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In a very short period—maybe three months at most—the UN went from a peacekeeping to a warmaking mode in Bosnia, with NATO its enforcer. In what Michael Mandel calls an “emotional defense of unilateral interventionism, using Kosovo as the example of the next intervention,” Annan warned in June 1998 that “all our expressions of determination to never again permit another Bosnia…will be cruelly mocked if we allow Kosovo to become another killing field.”47Seven months later, before the North Atlantic Council in Brussels, Annan expressed the “hope that we,” but “,” in his words, “were beginning to draw the right lessons from the experience in the Bosnian war—about such critical factors as credibility, legitimacy and the morality of intervention and non-intervention.” But “there is only one way in which we can prove that we have done this: by applying those lessons practically and emphatically where horror threatens.”48The “right lessons” were immediately applied by NATO.
But as the United States became the dominant player in these theaters, it pushed the UN’s “peacekeeping” mandate toward “enforcement”—toward becoming a “party to the conflict,” invariably taking sides against the Serbs of Croatia, Bosnia, and Serbia itself.
Even at the time of the crisis in late May 1995, when two hundred UN personnel had been taken hostage by Bosnian Serb forces following NATO air strikes against them, Boutros-Ghali insisted that “UNPROFOR is not a peace-enforcement operation,” and blamed the demands that it act on the “ambiguities” and “confusion” that followed from the frequent reference by Security Council resolutions to Chapter VII of the charter.43But just three months later, when NATO conducted an extensive bombing campaign against the Bosnian Serbs, the distinction was obliterated.
No Security Council resolution has ever condemned these U. wars as contrary to the UN Charter or recognized the rights of the Serbs, Afghans, and Iraqis to resist alien subjugation.
Instead, after each of these “supreme international crimes,” the Security Council simply revised its extant mandates to accommodate the , and instructed the Secretariat to mitigate their inhumanitarian consequences.
Jump to Part: I, III, IV | Glossary | Timeline A striking feature of U. policy since the collapse of the Soviet deterrent is the frequency with which it relies on the Security Council and the Secretariat for its execution—before the fact when it can (Iraq 1990–91), but after the fact when it must (as in the cases of postwar Kosovo and post-invasion Afghanistan and Iraq).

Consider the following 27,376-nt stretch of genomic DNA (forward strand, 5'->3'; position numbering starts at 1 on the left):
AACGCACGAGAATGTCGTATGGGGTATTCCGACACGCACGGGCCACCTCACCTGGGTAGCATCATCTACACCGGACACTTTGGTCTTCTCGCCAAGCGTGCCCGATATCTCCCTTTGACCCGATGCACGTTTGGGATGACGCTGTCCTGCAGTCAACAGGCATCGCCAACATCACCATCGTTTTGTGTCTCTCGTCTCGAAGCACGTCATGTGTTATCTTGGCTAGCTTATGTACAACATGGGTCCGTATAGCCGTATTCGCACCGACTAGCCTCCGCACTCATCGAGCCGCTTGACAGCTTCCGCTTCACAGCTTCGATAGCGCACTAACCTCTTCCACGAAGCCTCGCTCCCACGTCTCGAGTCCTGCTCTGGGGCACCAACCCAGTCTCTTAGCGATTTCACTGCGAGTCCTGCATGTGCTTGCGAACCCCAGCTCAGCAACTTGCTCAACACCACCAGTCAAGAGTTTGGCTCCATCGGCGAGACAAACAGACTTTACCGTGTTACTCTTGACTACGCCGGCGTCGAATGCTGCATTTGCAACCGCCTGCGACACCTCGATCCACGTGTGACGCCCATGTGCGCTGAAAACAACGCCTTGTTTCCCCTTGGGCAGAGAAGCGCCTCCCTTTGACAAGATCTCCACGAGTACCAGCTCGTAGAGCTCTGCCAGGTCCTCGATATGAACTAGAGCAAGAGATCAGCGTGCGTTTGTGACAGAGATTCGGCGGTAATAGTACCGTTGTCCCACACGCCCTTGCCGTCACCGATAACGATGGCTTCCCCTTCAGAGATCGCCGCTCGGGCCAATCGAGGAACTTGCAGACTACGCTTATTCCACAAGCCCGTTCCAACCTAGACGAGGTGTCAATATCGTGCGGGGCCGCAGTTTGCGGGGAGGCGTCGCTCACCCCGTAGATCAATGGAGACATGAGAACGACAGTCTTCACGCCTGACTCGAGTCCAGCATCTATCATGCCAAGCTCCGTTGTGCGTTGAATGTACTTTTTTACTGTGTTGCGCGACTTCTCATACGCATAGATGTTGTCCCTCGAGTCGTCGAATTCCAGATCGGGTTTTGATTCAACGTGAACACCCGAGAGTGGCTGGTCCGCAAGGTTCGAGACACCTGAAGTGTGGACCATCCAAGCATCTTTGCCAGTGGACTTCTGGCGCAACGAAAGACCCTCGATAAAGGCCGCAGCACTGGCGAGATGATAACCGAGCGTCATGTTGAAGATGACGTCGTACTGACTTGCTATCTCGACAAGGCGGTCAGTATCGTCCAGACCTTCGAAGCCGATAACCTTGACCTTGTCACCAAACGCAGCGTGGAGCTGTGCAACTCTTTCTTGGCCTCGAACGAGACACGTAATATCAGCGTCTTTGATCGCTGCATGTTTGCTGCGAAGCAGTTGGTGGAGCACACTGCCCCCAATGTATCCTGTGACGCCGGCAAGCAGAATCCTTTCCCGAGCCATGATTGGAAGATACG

Even though the Security Council never authorized these last three major U. aggressions, in each case the United States secured degrees of council assent and legitimation.
N.’s civilian officials and military commanders to relinquish for a limited period of time their authority to veto air strikes in Bosnia.
In , his memoir of the time he spent as the chief U. negotiator for Bosnia, Richard Holbrooke recounts an episode when Kofi Annan, then the head of UN peacekeeping, “won the job” to succeed Boutros-Ghali some fifteen months before the event.With Boutros-Ghali “unreachable on a commercial aircraft,” Annan “instructed the U.“The logic of peace-keeping flows from political and military premises that are quite distinct from those of enforcement,” the asserted.“To blur the distinction between the two can undermine the viability of the peace-keeping operation….”42The UN struggled to respect this distinction throughout the wars in Croatia and Bosnia.
But this process did not begin with operations Allied Force, Enduring Freedom, or Iraqi Freedom.Long in the making, one root traces back to the Security Council’s earliest responses to Iraq’s August 1990 invasion of Kuwait; the unremitting devastation of Iraq, including the genocidal sanctions regime, has borne the UN’s seal ever since.40 The other traces back to the massive UN involvement in Yugoslavia during the first-half of the 1990s, when the Council fielded the largest number of blue-helmeted troops ever (close to 40,000 at its peak in 1995) in its most costly mission to date ( billion).41Neither UN Secretary-General Boutros Boutros-Ghali’s (January 1995) advocated “humanitarian” war, much less the right to take sides in civil wars; and yet before the end of the decade, “humanitarian” war and the related notion of a “responsibility to protect” had been placed near the top of his successor Kofi Annan’s agenda.